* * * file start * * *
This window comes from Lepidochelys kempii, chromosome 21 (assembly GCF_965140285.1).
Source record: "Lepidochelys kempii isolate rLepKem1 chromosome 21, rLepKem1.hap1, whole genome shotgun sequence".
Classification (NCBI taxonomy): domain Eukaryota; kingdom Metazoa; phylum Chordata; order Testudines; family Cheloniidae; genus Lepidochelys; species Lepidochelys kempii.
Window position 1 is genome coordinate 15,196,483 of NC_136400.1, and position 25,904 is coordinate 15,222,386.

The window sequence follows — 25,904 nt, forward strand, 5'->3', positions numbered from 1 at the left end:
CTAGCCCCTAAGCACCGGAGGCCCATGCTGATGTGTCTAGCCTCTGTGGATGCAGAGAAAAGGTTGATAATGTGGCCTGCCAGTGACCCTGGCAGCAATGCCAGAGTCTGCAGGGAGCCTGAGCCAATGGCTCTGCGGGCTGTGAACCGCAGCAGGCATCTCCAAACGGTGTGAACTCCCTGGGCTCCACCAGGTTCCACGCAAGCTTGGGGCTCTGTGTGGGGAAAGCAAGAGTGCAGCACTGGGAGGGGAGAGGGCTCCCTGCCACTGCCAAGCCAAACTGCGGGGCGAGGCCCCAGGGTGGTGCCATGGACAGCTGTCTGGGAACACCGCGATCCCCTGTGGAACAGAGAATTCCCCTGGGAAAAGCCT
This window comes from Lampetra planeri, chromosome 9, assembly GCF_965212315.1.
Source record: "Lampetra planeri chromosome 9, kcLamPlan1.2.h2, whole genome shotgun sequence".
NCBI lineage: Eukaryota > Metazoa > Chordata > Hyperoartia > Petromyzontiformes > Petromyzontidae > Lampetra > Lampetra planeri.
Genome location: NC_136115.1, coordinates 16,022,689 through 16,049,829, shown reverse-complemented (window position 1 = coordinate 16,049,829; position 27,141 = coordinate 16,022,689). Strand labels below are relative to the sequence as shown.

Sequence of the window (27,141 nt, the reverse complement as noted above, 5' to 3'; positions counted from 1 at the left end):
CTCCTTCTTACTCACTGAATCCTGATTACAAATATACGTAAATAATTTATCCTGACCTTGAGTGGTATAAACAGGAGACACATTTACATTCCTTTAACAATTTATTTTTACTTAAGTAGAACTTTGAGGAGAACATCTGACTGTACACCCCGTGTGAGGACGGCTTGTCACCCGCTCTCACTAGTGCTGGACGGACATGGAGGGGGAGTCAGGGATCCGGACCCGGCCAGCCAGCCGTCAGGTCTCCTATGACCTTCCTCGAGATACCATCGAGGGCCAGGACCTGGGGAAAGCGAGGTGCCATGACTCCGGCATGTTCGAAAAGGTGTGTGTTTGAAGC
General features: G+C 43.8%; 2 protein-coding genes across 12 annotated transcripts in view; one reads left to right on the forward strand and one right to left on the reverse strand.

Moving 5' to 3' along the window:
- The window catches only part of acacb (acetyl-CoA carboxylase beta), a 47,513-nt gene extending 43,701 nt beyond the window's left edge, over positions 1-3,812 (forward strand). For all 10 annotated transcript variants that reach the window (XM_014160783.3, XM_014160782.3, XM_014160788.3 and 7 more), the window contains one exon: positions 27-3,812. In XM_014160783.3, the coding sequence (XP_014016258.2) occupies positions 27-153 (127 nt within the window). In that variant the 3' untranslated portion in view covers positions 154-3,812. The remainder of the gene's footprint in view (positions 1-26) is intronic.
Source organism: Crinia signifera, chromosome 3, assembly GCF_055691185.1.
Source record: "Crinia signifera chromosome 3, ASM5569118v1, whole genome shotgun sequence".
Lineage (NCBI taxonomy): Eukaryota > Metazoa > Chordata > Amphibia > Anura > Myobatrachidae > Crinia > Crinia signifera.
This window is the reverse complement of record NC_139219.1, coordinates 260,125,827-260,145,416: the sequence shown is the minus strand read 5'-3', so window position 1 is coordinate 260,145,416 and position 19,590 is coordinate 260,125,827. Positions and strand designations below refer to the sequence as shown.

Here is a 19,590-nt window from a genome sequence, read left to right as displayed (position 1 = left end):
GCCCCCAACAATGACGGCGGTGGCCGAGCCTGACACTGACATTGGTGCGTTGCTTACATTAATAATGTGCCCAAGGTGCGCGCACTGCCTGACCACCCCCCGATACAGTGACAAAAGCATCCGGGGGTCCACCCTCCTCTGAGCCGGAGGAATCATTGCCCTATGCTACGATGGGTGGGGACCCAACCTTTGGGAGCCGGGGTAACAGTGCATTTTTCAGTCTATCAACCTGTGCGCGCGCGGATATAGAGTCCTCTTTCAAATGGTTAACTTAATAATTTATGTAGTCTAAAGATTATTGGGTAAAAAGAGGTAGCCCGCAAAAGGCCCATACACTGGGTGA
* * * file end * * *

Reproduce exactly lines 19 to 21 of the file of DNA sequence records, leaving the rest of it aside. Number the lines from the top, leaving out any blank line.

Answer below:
This window is the reverse complement of record NC_139219.1, coordinates 260,125,827-260,145,416: the sequence shown is the minus strand read 5'-3', so window position 1 is coordinate 260,145,416 and position 19,590 is coordinate 260,125,827. Positions and strand designations below refer to the sequence as shown.

Here is a 19,590-nt window from a genome sequence, read left to right as displayed (position 1 = left end):
GCCCCCAACAATGACGGCGGTGGCCGAGCCTGACACTGACATTGGTGCGTTGCTTACATTAATAATGTGCCCAAGGTGCGCGCACTGCCTGACCACCCCCCGATACAGTGACAAAAGCATCCGGGGGTCCACCCTCCTCTGAGCCGGAGGAATCATTGCCCTATGCTACGATGGGTGGGGACCCAACCTTTGGGAGCCGGGGTAACAGTGCATTTTTCAGTCTATCAACCTGTGCGCGCGCGGATATAGAGTCCTCTTTCAAATGGTTAACTTAATAATTTATGTAGTCTAAAGATTATTGGGTAAAAAGAGGTAGCCCGCAAAAGGCCCATACACTGGGTGA